Three Do's and Don'ts of Coaching a Remote Sales Team

by Alex Eckhart- Sales Roads | October 2, 2020

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Synopsis

When it comes to sales coaching not all work environments are made equal, and with remote work here to stay in one form or another, sales leaders are being forced to adapt.  Here are Three Do’s and Don’ts of sales coaching in a remote environment. 

  • Don’t Forget About Body Language 
  • Do Take It Live 
  • Don’t Provide Late Feedback
  • Do Use The Right Tools
  • Don’t Wing It

Remote Work

The sudden, mass transition to remote work has emerged as a highly-debated outcome of the COVID19 outbreak. The magnitude of the transition is underscored by a recent survey on the SaaS industry which was reported by Business Insider

 

The survey, conducted by Lead Generation Service, SalesRoads, found that 60.2% of respondents reported at least half of their sales team was working from home. In addition, another 78.7% thought at least part (26% or more) of their sales team would work remotely on a permanent basis. Finally, the same survey found an overwhelming majority of respondents (93%) are more likely to consider remote work in the future. 

 

Put together, the results of this research strongly suggest remote selling, in one form or another, is here to stay. Although the implications of a broad, permanent shift to remote selling are wide-ranging, a clear and immediate area of concern is sales coaching. Regardless of your individual preferences for office or remote work, there is ample evidence to suggest that a portion of the sales force will continue to work remotely. With that in mind, here are three do’s and don’ts of sales coaching in a distributed environment. 

Don't Forget About Body Language

If you’re coaching an inside sales rep who sells predominately over the phone, it may not immediately occur to coach body language — Even more so if the rep you are coaching isn’t in the same room, or is in another part of the country altogether! 

 

But just because it isn’t visible doesn’t mean it isn’t important. Body language has a major impact on communication regardless of whether it can be seen by the listener. 

Do Take it Live

It has been demonstrated that immediate reinforcement creates stronger behavioral changes in people. In other words, providing immediate coaching is more likely to create positive change than providing delayed feedback. Although delayed coaching is better than no coaching, experts agree, the sooner the better

 

So, if you want to provide the most impactful coaching session you can, it has never been easier to use live video conferencing to listen in on a call and provide the immediate feedback your reps crave.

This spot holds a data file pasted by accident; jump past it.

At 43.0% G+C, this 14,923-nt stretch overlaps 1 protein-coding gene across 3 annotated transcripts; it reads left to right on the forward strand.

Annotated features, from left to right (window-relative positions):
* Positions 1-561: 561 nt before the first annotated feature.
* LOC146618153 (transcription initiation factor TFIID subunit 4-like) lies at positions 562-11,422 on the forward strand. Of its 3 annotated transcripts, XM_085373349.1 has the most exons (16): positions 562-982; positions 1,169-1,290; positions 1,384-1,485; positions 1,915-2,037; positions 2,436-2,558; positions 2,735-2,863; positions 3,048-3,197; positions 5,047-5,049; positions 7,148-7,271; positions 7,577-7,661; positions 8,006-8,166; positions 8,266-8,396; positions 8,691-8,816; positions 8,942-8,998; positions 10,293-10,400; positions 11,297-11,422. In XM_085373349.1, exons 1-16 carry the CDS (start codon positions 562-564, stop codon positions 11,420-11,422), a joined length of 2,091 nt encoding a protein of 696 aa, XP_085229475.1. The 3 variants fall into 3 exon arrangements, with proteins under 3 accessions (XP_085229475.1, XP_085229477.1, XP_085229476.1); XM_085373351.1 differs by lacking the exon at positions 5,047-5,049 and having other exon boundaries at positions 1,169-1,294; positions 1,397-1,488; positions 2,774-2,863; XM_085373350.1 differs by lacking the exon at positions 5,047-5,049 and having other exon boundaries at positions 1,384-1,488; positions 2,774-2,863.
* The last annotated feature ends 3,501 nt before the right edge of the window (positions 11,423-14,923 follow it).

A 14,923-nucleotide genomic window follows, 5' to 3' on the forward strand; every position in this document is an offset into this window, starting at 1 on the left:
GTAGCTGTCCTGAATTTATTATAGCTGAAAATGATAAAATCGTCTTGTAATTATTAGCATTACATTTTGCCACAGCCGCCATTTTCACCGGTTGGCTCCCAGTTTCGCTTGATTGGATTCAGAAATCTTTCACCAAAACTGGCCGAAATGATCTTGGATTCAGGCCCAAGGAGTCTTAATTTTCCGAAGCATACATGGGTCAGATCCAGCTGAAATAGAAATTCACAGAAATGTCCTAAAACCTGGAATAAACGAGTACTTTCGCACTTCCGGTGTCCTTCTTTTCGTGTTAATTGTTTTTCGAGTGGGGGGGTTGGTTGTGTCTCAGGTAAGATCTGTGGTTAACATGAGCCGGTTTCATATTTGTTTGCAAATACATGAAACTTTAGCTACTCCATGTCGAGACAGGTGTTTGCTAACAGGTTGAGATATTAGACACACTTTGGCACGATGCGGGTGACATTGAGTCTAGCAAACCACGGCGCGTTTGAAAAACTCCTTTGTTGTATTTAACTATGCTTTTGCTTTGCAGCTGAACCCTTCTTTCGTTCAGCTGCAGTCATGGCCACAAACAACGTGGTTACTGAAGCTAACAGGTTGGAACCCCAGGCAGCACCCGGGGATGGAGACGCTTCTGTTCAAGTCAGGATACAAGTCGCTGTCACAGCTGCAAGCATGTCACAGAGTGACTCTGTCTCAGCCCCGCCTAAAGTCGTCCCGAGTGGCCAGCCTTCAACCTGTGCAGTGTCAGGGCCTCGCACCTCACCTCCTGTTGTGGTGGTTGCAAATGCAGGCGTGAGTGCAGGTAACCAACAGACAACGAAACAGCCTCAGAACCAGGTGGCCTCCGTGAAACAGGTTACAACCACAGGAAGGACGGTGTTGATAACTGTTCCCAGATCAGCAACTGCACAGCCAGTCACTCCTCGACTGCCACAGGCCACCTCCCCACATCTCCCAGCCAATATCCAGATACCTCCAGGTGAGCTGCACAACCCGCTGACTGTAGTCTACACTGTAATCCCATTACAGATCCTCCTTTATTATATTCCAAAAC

Don't Provide Late Feedback

Notwithstanding the strong evidence shared above to support immediate coaching, there are other,less scientific reasons to avoid delayed coaching sessions. For one, an inside sales reps who places 100 or more calls a day is likely to forget the specifics of a singular call from two weeks ago. Likewise, providing significantly delayed feedback communicates a lack of urgency on behalf of the coach which will negatively affect agent participation. 

Finally, and perhaps most damagingly, your sales rep may be repeating the same mistake over and over, increasing the likelihood it becomes an ingrained habit. 

Do Use the Right Tools

For too long there has been a popular misconception that “sales can’t be coached.” Fueled by a lack of transparency into the sales process and the individual conversations that comprise it, we now have the tools to take a data-driven approach to sales coaching. 


Wouldn’t it be great to quantify seemingly subjective feedback such as talk speed? Well, now you can. Especially true for remote sales teams in which the reps spend significant time working on their own, investing in the tools that can supplement live-coaching is a must.

Don't "Wing-It"

Would you consider buying from a salesperson who showed up to your appointment unprepared? Probably not. This rings true for your coaching sessions as well. Showing up late, unprepared, or without something substantive to coach sets an entirely wrong example for the rep. 

 

It might be common sense, but showing up prepared takes on extra importance for distributed teams as you won’t have the benefit of seeing your rep around the office to build trust or reinforce positive techniques, so, make every minute count. 

 

At the end of the day, sales professionals everywhere are beginning to express an interest in working remotely and as technological advancements make it increasingly possible, investing in quality remote coaching techniques is a sure-fire way to stay ahead of the #WFH coaching curve. 

A nationally leading SDR as a Service Firm, SalesRoads, provides unparalleled sales research and demand generation support for its partners. SalesRoads’ research and thought leadership has earned major media attention with recent coverage in publications such as Inc.,Entrepreneur, and Business Insider.